In a perverse manner, the meltdown in the economy and financial markets has actually created numerous planning opportunities. The value of an adviser who manages portfolios for both performance and taxes has never been more obvious. Many mutual fund investors will shortly be stunned to learn that they owe capital gains taxes for 2008 on a portfolio whose value has plummeted. Pro-active advisers who sold losing positions by the end of the year not only avoided these onerous taxes for 2008, but have probably positioned their clients' portfolio to skip capital gains taxes for many years to come.

Unfortunately, the unemployment rate has been rising at an alarming rate and is likely to continue. While securing gainful employment remains their top priority, those terminated employees who participated in 401(k) plans should be proactive about the management of their retirement plan assets. Generally, it is advantageous to immediately execute a retirement plan distribution to an IRA on a tax-free basis to expand the universe of investment options essential to effective management of these assets. While it won't solve the employment issue, continued prudent management of these funds is critical and has the potential to accelerate the recovery process in achieving long term financial goals.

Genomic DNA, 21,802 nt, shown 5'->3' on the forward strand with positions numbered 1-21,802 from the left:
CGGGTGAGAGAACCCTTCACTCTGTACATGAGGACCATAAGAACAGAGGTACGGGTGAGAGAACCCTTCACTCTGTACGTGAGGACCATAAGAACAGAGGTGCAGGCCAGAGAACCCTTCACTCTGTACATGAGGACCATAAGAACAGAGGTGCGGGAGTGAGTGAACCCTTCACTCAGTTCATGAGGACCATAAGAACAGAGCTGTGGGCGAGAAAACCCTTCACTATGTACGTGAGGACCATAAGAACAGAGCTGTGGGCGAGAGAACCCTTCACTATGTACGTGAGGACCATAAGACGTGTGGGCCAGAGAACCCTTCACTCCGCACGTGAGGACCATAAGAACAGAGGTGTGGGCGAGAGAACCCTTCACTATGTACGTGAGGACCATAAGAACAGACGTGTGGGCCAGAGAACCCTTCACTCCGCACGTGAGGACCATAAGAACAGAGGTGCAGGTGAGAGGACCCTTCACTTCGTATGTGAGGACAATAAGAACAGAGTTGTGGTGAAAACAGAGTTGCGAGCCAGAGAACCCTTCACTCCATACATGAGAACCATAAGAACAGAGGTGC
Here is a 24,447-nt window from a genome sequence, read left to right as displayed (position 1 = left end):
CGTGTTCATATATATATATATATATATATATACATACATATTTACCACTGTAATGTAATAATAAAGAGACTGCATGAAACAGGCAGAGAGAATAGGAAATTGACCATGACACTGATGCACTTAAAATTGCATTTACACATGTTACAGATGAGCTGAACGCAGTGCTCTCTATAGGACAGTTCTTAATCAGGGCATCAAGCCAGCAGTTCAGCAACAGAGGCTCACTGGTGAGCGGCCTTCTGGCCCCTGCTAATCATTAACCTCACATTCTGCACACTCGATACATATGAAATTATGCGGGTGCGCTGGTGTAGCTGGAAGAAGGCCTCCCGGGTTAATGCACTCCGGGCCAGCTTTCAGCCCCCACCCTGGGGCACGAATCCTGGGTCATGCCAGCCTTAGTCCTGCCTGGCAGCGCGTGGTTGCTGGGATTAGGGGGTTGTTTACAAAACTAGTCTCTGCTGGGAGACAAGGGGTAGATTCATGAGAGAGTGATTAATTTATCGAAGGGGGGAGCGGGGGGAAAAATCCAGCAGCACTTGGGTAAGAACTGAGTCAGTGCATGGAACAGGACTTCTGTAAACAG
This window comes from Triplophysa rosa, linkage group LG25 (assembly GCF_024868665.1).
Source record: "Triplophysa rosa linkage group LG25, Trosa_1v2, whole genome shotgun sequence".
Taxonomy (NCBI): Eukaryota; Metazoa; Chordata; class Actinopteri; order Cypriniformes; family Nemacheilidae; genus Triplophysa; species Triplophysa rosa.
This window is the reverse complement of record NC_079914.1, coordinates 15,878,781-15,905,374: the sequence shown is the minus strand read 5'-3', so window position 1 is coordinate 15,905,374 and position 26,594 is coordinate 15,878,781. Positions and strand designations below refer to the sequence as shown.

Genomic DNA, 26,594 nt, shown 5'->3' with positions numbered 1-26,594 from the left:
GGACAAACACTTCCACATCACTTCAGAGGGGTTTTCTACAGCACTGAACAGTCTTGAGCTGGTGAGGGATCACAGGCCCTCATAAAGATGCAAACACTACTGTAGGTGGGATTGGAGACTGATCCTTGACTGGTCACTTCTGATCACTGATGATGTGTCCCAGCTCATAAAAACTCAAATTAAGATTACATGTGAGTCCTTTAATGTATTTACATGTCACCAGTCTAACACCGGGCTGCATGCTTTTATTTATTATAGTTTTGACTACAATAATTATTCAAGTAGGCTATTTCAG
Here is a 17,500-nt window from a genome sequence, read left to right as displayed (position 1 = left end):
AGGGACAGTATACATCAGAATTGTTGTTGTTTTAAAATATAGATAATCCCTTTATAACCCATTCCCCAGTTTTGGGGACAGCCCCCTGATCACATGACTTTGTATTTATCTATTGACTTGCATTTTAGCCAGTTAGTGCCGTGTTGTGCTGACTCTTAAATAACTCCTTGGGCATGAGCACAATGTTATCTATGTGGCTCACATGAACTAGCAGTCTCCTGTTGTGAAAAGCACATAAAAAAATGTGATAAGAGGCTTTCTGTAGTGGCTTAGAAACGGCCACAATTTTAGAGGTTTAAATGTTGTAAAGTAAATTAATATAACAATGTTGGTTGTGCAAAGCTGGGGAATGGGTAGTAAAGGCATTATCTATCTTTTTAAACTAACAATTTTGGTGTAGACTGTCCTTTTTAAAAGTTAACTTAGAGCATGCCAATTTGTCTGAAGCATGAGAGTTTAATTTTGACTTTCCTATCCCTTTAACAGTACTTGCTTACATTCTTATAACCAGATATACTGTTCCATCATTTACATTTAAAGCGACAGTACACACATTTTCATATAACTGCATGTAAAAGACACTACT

For IRA account holders who have an abundance of liquidity and earn an Adjusted Gross Income (AGI) of $100,000 or less (if married), it may be an opportune time to convert the IRA to a Roth IRA. The benefit of this conversion is that all future growth and subsequent distributions are tax-free and not subject to the required minimum distribution. However, income taxes are currently due on the value of the converted IRA. With depressed account values, the tax liability for conversions may never again be this low. Furthermore, with the possibility of income tax hikes under the Obama Administration and the probability of a rebound in the financial markets, the future tax liability may increase greatly if taxpayers do not take advantage of this opportunity now. In 2010,all taxpayers may benefit from Roth IRA conversions due to the removal of the $100,000 income cap.